March 19, 2012
Legal & Safety Paper
When looking for a job people look at what kind of job it is and how much they pay and what benefits they offer. People don’t look at the acts involved like the equal pay act, the Americans with disabilities act, the family and medical leave act, and finally the drug free work place act. These acts are very important to know when looking for a job. Throughout this paper I will be telling you all about them and how they affect you as an employee and as a workplace. The equal pay act was introduced in 1963 during the World War II. It came to be an act because men were at war and the woman wanted to step up and make money. The equal pay act was designed so that men and woman would get the same pay for the same work being done. When this act was first induced into legislation it was called the Woman’s Equal Pay Act of 1945. Woman had to prove that the men got paid more than the woman, they did the same amount and quality of work, and the men and woman worked under the same conditions. All of this just to recover under the equal pay act of 1963. An employer may pay a male employee more than a female employee if the employer can establish that payment is based upon (1) a seniority system, (2) a merit system, (3) a system whereby earnings are based upon the quantity and quality of production by the employees, or (4) a differential based upon any other factor other than the sex of the employees. Although the first three of these defenses have been the subjects of litigation, the fourth exception has been litigated more frequently (thefreedictionary.com, 2012).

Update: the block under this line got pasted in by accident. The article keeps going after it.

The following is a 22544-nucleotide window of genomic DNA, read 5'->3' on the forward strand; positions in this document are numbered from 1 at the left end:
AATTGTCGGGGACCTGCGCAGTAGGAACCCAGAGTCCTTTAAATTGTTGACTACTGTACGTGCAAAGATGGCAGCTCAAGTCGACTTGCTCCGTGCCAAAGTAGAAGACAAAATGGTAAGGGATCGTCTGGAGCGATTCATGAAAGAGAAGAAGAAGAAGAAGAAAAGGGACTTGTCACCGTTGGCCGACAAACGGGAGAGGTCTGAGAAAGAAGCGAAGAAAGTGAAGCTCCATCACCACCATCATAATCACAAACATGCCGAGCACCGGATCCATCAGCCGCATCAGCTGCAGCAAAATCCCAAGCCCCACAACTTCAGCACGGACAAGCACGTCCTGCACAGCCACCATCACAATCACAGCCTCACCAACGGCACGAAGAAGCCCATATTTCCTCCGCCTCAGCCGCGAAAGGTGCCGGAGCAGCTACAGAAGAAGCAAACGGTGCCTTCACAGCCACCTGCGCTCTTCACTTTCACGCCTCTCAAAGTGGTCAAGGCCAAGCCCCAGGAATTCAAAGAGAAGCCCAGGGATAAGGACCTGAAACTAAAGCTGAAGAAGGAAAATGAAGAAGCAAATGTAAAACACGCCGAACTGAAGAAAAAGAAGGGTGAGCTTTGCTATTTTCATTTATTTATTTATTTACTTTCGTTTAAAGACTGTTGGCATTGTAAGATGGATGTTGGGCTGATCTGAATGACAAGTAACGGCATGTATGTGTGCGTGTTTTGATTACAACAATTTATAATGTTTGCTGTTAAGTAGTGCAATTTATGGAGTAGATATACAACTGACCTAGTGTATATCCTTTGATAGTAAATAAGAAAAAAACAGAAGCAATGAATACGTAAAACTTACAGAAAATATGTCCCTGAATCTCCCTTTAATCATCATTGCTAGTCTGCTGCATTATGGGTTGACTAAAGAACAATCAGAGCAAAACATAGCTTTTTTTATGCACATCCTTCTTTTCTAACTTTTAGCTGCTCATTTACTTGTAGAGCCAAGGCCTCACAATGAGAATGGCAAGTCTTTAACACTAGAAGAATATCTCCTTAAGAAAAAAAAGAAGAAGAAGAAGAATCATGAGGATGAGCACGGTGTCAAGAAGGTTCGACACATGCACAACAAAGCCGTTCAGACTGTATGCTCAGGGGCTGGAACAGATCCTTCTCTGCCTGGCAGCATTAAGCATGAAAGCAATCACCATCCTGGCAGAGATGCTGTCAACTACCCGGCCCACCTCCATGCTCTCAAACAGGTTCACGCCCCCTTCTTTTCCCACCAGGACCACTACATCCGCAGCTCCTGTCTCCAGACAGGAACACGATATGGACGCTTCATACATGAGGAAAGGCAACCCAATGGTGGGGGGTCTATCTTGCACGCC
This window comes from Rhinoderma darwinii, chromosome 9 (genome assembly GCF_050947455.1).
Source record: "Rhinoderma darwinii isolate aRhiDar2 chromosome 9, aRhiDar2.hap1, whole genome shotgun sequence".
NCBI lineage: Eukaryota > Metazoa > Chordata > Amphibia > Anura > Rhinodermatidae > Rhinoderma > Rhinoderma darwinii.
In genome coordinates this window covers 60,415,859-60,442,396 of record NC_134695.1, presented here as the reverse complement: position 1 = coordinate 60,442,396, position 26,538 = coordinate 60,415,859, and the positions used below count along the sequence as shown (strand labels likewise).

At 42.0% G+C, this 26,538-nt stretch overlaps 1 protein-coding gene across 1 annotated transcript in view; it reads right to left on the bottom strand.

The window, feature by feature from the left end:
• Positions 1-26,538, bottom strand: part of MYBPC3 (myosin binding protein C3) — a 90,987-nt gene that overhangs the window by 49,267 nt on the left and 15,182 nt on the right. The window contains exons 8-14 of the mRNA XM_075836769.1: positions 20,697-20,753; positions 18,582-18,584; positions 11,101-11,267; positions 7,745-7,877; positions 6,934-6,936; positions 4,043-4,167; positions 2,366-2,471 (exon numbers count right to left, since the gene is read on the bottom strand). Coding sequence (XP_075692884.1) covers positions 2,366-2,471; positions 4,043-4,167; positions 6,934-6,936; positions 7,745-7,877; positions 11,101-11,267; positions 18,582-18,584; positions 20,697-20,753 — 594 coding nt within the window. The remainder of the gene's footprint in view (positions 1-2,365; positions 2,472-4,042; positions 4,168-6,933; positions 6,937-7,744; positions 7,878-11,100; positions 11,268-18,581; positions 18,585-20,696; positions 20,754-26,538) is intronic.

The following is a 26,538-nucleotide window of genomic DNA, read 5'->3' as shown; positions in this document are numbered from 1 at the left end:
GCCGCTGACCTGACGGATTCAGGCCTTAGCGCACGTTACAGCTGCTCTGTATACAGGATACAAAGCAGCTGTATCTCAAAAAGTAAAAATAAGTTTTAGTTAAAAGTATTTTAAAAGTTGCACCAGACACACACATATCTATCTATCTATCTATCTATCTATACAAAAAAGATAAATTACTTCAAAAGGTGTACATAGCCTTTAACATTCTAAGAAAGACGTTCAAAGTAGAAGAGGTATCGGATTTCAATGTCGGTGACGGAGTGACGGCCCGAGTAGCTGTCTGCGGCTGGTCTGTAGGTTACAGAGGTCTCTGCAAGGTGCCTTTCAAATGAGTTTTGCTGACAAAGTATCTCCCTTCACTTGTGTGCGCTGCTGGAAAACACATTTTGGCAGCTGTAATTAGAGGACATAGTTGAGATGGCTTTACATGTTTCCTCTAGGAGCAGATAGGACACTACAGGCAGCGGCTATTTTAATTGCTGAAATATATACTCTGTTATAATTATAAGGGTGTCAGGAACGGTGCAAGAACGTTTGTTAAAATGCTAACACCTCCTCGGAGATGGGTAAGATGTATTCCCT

The Equal Pay act of 1963 affects the work place and workers in many ways. This act makes sure that men and woman are paid equally for the same quality and amount of work. It also holds true to the merit system and seniority system. A man can get paid more for those reasons, but a woman can also get paid...